Earlier this week we covered what went right. Now it's time for what went wrong. Toolshed once again revisits the Steamer600 projections used during MiLB.com's preseason Prospect Projections series, which looked at how prospective rookies would perform during the 2017 season if given 600 plate appearances for position players, 450 plate
Earlier this week we covered what went right. Now it's time for what went wrong.
Toolshed once again revisits the Steamer600 projections used during MiLB.com's preseason Prospect Projections series, which looked at how prospective rookies would perform during the 2017 season if given 600 plate appearances for position players, 450 plate appearances for catchers, 200 innings for starting pitchers or 65 innings for relievers.
But first off, let's cut Steamer a little slack.
The projection system could not have foreseen this being, by leaps and bounds, a record season for home runs. In total, 6,105 long balls were launched in 2017 -- 412 more than any other season in Major League history. (Some believe that changes in the composition of the baseball may have been a cause.) As a result, a lot of projections may have been down on home-run potential. Strikeouts also set a new high, though those may have been easier to predict; this was the 10th straight season in which a record amount of strikeouts were recorded. In short, there were numbers put up in the Majors this season that simply had never been seen before.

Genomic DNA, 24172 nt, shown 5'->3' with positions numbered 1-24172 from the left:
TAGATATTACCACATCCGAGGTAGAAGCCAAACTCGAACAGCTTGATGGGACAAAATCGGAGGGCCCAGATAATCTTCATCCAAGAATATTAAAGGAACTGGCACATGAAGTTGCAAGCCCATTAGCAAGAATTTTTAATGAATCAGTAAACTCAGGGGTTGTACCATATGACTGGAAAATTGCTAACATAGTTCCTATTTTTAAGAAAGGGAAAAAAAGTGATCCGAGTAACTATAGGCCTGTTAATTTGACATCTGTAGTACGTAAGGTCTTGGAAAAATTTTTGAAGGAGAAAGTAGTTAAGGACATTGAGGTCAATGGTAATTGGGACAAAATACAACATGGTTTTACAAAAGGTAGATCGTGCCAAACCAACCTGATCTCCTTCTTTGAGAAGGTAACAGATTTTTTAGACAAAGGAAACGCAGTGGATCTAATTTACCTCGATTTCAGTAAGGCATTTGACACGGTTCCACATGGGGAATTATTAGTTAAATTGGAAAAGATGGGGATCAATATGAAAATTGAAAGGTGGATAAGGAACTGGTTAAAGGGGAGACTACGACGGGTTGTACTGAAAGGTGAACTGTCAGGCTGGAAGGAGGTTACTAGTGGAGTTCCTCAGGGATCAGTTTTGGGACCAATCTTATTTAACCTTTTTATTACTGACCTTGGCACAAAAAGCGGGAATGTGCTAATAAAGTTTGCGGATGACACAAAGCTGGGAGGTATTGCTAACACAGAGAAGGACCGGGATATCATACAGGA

Of course, properly predicting future outcomes based on past performance is no small task -- important to remember as one explores exactly where Steamer went wrong for rookies in 2017. But credit where it's due, some of the players below did a lot of the heavy lifting (perhaps quite literally) to beat their projections and make their rookie seasons quite memorable. For a quick refresher, find each of the six preseason Prospect Projections pieces at the links below:
Prospect Projections: AL East | NL East | AL Central | NL Central | AL West | NL West